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    the sqrt became the thrid term: - 1/2 ln(x^2+2) right? which derives to... 1 2x - -- ------- = -x/(x^2+2) right? 2 (x^2+2)

  57. anonymous
    • 5 years ago
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    no how did you get that?

  58. amistre64
    • 5 years ago
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    tell me the last part that makes sense to you and i can unravel the mystery from there :)

  59. anonymous
    • 5 years ago
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    i understand where you got the third term -1/2 ln(x^2+2), but finding the derivative of it is where I am baffled.

  60. amistre64
    • 5 years ago
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    i had to switch to firefox, IE acts wierd on this site

  61. amistre64
    • 5 years ago
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    ok.... Do we have to derive the -1/2 part? or can we pull it aside and leave it alone?... visually that is.

  62. amistre64
    • 5 years ago
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    D(5a^2) = 5 D(a^2) = 5 (2a) = 10a right?

  63. anonymous
    • 5 years ago
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    leave it alone visually is fine. I understand that it has to be put back in when we are done.

  64. amistre64
    • 5 years ago
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    good; then lets derive the ln(x^2+2) part :) D(x^2 +2) --------- right? so all we really have to do is derive the top (x^2 +2)

  65. anonymous
    • 5 years ago
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    OMG! I get it!!!!!!!!!!!!!!!!! Can I try to explain it you so I know for sure?

  66. amistre64
    • 5 years ago
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    you can try :)

  67. anonymous
    • 5 years ago
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    Ok, give me a minute to write it all down then type it to you, but I am going to work only with the sqrt expression since that was the one giving me trouble. Can you hold for like 2 minutes?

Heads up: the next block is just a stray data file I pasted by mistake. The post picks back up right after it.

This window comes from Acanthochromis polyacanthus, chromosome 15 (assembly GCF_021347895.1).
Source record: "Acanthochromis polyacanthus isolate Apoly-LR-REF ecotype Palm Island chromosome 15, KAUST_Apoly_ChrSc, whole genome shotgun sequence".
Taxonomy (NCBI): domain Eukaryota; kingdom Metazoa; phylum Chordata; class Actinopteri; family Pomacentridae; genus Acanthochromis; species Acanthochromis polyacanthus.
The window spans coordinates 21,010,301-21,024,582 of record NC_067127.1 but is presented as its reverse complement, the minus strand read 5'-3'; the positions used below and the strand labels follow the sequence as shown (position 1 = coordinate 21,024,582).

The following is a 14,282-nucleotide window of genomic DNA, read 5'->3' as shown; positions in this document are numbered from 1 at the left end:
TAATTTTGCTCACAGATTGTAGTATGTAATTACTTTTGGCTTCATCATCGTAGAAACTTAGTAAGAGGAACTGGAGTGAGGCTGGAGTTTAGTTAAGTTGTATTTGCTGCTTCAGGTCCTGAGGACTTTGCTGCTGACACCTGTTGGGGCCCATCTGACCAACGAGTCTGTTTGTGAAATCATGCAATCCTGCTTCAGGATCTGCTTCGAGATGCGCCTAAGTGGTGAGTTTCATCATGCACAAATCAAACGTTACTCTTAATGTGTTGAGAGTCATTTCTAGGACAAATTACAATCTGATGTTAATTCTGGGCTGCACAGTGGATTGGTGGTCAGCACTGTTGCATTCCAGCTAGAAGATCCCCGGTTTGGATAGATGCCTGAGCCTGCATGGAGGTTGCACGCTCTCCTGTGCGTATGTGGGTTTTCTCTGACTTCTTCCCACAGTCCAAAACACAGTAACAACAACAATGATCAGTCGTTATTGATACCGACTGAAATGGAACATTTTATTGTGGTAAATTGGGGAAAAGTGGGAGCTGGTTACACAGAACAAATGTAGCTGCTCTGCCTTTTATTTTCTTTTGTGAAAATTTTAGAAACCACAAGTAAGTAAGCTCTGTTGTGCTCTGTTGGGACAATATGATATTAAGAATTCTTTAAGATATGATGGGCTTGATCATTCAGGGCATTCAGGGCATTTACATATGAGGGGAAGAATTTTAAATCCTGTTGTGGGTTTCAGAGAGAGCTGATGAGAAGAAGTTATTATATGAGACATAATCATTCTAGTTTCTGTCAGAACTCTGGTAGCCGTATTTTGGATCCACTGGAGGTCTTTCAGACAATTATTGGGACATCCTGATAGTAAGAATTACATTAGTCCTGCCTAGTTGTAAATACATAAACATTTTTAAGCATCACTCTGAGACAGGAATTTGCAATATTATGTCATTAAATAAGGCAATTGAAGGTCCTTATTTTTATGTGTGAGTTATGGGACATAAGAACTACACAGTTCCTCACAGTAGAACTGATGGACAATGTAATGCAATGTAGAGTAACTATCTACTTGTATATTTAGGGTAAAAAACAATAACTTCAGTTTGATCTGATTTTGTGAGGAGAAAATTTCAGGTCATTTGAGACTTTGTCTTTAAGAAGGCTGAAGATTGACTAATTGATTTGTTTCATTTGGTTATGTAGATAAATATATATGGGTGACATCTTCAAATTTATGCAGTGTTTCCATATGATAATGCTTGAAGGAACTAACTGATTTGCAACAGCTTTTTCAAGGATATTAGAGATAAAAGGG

68. amistre64
    • 5 years ago
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    illl be around :)

  69. anonymous
    • 5 years ago
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    ok, here goes. i will do my best with the ^ sign and stuff, ok? Are yo with me? Here goes:::::: d/dx(ln(x^2+2)^1/2) = -1/2(ln(x^2+2)) = -1/2(1/x^2+2)d/dx(x^2+2) = -1/2(1/x^2+2)(2x) = -2x/2(x^2+2) = (after canceling out the 2) -x/(x^2+2) Am I right? Is that the derivative of the natural log of the sqrt of x^2+2?

  70. amistre64
    • 5 years ago
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    that is very good :) except for the spurious (-) sign which is just a result of it being the third term subtracted from the others... it looks like you got a handle on it :)

  71. anonymous
    • 5 years ago
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    should the 1/2 be then positive or negative?

  72. amistre64
    • 5 years ago
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    it should be positive since if it were standing all alone by itself: Dx[ln(x^2+2)^(1/2))] = Dx[(1/2) ln(x^2+2)] = 1/2 Dx(ln(x^2+2)) 1/2 2x/x^2+2 the 2s cancel to give you... x/(x^2 + 2) :)

  73. anonymous
    • 5 years ago
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    thank you, thank you, thank you!!! You helped me when no one else could make me understand! Can I give yuou a medal for this?

  74. amistre64
    • 5 years ago
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    you can if you want ;)

  75. anonymous
    • 5 years ago
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    how do I do that exactly?

  76. amistre64
    • 5 years ago
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    you night have to press your refresh button on your browser...its usually just the f5 button on te keyboard. That will refresh the page and allow you to see a "give medal" option next to my name :)

  77. anonymous
    • 5 years ago
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    ok, IO will do that now, although I agree that IE is weird with this; the page kept scrolling up and down on its own! i like Firefox so much better, but MathXL only works with IE.

  78. amistre64
    • 5 years ago
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    is MathXL a program you are working with?

  79. amistre64
    • 5 years ago
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    did the refresh work out for you?